|Brendan and I at my brother's wedding|
I’ll never forget picking up Brendan, my 10-year-old stepson who lives with my husband and me, from after school care one evening last year.
As he called out to me, “Hello, Mom!” a small girl he was playing with looked up from her Legos. She stared, assessing me with a puzzled look on her face.
“Brendan, who is that?” she asked, though his greeting seconds beforehand already gave it away.
“That’s my Mom,” said Brendan, in a duh-shouldn’t-that-be-obvious tone. The easygoing, big-hearted kid started calling me Mom on his own accord right after my 30-something husband and I married in March 2008. Before that, I never really considered I’d be taking on that sacred title – I always thought I’d just be Megan, or evil stepmother, or Hey You. I was beyond flattered.
But the small girl at after school care wasn’t buying it. “That’s not your Mom,” she said, matter-of-factly. “She’s too young.”
What’s that old saying…out of the mouths of babes? Funny thing is, I can sense most adults who don’t know our story are having this exact same reaction. They just hide it better via their grown-up filters. I know what it looks like: I’m 27, but could pass for 25, and I’m toting around a 10-year-old who is referring to me as his mother. It looks like I belong in a Lifetime movie special on teen pregnancy.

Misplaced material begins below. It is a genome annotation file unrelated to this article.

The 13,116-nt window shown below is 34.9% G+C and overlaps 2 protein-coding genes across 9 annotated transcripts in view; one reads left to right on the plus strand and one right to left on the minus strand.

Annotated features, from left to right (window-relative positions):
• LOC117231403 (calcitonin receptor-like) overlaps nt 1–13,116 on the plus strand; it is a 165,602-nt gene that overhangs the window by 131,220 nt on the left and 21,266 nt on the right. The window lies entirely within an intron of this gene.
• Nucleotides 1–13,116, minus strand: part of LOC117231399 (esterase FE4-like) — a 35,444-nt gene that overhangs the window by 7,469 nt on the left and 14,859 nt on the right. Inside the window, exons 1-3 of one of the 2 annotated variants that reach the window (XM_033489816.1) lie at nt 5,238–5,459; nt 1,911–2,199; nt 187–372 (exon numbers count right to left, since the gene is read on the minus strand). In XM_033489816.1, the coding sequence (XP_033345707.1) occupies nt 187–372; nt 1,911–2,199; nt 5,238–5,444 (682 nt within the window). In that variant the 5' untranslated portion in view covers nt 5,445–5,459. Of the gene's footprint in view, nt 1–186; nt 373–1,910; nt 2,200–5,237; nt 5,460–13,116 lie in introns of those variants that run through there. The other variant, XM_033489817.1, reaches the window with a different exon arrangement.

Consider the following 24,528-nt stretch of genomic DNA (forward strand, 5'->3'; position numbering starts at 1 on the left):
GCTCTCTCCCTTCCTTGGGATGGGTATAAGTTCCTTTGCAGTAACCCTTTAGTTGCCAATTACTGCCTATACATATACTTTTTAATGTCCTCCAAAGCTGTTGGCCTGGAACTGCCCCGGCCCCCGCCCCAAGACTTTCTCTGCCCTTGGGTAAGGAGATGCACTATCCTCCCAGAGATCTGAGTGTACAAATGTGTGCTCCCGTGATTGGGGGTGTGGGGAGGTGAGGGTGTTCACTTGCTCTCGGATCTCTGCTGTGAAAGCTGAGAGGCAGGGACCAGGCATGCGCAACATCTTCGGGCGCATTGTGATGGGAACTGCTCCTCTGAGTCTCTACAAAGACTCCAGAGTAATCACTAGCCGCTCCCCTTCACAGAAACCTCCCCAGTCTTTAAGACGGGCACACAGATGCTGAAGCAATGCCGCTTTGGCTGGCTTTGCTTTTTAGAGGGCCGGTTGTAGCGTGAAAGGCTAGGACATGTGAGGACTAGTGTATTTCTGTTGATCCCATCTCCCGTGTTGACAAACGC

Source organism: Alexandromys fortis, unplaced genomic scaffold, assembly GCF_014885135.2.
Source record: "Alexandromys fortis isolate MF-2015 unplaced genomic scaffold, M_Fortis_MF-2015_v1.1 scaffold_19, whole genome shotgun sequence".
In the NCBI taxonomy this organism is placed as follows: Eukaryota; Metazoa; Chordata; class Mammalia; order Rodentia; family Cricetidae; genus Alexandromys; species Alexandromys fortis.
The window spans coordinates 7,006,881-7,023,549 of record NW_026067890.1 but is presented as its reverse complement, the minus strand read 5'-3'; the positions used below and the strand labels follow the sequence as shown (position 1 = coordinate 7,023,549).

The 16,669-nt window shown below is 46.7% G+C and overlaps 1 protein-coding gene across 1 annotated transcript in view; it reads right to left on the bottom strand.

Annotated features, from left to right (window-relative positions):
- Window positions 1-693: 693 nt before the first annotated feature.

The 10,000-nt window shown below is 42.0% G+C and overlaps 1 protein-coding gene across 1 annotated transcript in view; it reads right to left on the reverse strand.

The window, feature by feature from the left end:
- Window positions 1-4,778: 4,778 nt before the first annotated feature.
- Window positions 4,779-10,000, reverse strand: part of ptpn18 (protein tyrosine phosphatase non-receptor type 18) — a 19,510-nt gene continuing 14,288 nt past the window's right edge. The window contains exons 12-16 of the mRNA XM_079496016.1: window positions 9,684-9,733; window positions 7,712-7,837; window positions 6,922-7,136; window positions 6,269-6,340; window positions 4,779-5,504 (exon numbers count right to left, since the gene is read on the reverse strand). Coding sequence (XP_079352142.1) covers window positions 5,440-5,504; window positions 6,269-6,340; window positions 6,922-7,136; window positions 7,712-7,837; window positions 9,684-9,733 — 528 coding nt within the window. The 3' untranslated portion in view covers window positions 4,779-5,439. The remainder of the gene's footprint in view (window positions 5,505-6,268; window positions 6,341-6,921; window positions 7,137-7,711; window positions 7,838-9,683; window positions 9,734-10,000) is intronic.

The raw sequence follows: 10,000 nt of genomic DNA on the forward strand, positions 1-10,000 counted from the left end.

But that’s really the least of my worries as a 20-something stepmom. The biggest? Am I doing all this right. I can’t really swap stories with my girlfriends about whether I am or not. Most of them either just had babies, are on track to have babies, or can’t fathom having babies until the distant future. None of them would know what to do with a 10-year-old, either.
And while parental uncertainty might be universal, mine’s wrapped up in a greater 20-something uncertainty about life in general. A recent article in The New York Times Magazine that examined the 20-something age range and paralleled its ups and downs to that of adolescence said it well:
“But despite elements that are exciting, even exhilarating, about being this age, there is a downside, too: dread, frustration, uncertainty, a sense of not quite understanding the rules of the game. More than positive or negative feelings, what Arnett heard most often was ambivalence — beginning with his finding that 60 percent of his subjects told him they felt like both grown-ups and not-quite-grown-ups.”
So how does a not-quite-grown-up handle being a not-quite-Mom to a not-quite-adolescent?
I’m not-quite sure. I just do my best, teetering between being more than a stepmom and less than a biological Mom, more than a carefree youngster and less than an established adult, more than a clueless parent and less than a perfect one.
I suppose, in life, I can also be certain about Brendan – he doesn’t think I’m too young to be called Mom. And if he says it, then it must be true. Out of the mouths of babes.